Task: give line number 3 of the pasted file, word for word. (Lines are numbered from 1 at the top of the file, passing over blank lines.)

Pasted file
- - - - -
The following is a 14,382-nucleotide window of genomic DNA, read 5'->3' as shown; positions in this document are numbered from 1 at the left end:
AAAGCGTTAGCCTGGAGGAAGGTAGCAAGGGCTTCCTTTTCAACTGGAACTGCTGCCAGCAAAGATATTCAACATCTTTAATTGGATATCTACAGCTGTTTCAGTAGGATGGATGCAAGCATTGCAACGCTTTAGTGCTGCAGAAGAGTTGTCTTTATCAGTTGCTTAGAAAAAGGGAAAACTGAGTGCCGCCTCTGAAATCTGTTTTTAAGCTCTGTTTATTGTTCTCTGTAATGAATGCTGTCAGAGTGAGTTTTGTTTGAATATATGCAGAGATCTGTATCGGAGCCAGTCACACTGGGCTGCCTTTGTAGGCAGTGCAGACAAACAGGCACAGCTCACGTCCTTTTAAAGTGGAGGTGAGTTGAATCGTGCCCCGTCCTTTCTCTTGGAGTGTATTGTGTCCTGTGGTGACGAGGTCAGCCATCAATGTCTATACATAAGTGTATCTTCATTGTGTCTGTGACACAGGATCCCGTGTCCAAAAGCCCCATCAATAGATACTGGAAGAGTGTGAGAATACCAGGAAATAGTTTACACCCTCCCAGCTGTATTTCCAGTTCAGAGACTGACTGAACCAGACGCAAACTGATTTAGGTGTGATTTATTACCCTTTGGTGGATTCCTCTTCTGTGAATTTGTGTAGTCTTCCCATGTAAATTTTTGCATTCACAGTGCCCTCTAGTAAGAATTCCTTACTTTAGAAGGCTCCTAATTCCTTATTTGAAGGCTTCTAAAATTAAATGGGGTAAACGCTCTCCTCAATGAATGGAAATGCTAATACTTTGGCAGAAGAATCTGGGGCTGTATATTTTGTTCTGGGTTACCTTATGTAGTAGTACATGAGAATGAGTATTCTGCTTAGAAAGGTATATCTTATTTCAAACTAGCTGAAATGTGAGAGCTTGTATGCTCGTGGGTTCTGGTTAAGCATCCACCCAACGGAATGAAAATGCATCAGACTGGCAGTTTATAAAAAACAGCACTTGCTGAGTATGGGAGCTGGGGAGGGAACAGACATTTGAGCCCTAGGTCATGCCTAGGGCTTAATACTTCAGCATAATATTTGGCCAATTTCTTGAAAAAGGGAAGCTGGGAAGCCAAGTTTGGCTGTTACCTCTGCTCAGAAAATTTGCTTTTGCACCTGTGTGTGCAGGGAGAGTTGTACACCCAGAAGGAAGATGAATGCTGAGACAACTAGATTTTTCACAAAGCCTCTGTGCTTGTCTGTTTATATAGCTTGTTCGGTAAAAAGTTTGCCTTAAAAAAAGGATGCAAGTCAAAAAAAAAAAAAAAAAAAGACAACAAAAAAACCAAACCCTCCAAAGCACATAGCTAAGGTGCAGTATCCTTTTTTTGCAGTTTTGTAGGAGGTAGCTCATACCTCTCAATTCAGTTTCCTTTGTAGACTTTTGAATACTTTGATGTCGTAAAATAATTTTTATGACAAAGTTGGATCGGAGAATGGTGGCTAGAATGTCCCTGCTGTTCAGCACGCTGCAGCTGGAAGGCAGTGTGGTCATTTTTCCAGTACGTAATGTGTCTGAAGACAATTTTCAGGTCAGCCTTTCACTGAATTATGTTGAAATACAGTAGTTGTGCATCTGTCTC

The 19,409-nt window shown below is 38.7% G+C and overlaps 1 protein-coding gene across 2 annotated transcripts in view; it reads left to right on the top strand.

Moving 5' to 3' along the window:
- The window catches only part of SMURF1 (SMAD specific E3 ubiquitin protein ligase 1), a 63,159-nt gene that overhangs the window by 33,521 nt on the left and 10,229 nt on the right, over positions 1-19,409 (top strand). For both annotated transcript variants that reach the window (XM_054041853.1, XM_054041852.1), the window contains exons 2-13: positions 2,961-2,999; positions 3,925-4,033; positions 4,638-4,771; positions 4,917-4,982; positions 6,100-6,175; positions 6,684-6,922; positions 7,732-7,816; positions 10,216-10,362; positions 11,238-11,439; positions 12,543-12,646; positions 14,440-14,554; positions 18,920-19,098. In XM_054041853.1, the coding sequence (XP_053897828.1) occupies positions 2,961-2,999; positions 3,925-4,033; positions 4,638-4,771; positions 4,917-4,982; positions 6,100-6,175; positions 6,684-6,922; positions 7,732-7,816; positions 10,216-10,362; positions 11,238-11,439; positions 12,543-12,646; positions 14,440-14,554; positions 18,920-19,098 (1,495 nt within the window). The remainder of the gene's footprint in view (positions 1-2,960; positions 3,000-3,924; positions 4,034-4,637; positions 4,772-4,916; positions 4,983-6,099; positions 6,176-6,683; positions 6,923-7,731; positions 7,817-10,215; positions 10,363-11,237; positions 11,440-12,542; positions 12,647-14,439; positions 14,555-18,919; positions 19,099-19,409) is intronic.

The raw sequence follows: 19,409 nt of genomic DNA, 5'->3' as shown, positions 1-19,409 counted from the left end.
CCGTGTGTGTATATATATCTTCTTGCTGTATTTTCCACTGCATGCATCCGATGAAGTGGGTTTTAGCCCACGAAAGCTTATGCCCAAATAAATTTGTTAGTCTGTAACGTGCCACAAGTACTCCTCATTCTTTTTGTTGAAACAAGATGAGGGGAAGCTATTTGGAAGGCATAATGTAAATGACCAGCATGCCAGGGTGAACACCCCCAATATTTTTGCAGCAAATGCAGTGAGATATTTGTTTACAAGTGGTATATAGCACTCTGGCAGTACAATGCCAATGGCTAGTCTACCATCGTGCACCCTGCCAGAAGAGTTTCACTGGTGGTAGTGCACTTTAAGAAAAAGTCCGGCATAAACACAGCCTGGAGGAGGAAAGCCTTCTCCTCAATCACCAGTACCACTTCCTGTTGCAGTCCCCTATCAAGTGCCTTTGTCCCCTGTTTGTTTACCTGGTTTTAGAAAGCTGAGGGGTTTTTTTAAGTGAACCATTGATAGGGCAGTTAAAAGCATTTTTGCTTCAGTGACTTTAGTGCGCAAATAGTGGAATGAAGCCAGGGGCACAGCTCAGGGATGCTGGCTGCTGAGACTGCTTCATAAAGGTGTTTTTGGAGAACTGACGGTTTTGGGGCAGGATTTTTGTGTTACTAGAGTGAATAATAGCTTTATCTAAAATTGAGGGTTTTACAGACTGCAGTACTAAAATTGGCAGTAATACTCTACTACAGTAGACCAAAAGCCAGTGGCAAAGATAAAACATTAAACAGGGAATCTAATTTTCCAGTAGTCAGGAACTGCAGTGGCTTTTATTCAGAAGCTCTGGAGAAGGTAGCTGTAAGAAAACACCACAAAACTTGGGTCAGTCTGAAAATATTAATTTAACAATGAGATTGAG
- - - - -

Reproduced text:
The 19,409-nt window shown below is 38.7% G+C and overlaps 1 protein-coding gene across 2 annotated transcripts in view; it reads left to right on the top strand.